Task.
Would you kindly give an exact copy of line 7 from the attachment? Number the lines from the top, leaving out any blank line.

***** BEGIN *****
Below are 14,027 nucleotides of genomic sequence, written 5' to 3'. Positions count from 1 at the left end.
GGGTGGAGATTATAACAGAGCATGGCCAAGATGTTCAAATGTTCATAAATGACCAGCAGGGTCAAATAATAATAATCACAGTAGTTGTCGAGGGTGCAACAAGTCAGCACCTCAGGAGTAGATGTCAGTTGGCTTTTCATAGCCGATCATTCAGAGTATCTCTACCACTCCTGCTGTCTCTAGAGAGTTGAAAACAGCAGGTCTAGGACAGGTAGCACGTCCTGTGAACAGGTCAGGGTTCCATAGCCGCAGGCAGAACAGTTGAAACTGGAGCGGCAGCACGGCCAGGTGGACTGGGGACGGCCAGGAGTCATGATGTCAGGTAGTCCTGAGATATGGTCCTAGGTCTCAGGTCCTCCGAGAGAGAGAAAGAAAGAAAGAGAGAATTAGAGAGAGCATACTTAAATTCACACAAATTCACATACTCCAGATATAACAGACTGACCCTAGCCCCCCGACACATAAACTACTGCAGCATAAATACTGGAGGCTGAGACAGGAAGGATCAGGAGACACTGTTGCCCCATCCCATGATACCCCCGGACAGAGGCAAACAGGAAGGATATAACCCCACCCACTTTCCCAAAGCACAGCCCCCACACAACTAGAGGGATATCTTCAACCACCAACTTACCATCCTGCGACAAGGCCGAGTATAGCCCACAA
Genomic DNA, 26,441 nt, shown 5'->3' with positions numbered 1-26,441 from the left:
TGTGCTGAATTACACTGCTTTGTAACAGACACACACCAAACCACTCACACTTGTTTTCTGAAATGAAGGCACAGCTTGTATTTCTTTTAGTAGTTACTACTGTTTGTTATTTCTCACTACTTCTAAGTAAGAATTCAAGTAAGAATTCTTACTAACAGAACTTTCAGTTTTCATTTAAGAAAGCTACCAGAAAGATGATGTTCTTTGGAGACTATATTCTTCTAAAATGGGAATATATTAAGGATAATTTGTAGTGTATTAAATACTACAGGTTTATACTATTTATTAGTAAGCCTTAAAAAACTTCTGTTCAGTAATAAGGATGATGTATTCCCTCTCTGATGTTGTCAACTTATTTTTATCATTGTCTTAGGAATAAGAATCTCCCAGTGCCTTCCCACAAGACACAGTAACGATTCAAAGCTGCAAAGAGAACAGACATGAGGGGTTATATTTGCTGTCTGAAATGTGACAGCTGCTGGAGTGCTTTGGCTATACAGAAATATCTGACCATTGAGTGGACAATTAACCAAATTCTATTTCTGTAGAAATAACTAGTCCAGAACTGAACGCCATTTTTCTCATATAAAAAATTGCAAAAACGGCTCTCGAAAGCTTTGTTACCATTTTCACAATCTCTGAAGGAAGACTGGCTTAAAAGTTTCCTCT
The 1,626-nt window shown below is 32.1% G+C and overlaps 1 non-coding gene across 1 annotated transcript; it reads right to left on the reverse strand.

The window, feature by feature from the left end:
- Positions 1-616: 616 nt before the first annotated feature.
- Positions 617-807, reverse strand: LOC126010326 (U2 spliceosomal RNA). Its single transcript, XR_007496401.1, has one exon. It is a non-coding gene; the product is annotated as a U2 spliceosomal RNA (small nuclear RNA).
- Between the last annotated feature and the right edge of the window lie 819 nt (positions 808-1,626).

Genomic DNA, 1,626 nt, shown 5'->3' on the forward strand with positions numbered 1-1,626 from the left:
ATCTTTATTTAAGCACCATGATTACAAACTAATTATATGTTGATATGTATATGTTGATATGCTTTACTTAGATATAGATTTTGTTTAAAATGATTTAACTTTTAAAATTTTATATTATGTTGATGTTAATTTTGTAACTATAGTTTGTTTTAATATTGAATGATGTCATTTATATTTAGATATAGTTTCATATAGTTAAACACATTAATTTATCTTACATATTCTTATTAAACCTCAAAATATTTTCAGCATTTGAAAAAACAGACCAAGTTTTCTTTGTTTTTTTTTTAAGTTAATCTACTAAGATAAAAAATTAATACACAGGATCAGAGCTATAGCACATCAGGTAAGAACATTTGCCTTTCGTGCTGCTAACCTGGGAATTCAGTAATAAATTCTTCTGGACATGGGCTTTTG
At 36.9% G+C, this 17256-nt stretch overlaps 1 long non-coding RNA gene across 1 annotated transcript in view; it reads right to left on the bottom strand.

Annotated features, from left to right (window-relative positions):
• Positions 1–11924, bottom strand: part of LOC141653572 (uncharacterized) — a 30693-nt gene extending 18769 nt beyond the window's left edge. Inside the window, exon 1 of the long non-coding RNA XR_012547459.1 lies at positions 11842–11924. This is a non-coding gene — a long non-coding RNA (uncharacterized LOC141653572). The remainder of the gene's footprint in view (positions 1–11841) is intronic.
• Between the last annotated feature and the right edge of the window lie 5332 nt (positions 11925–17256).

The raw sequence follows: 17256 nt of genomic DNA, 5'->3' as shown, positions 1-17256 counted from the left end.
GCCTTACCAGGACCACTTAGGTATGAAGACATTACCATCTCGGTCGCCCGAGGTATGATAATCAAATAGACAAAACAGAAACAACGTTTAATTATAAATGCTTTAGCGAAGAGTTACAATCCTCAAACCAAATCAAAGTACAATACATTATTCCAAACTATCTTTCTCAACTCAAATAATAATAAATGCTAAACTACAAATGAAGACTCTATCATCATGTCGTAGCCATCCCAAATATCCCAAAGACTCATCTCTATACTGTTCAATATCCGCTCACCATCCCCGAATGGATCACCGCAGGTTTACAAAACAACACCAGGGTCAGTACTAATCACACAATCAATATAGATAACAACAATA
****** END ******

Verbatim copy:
- Positions 1-616: 616 nt before the first annotated feature.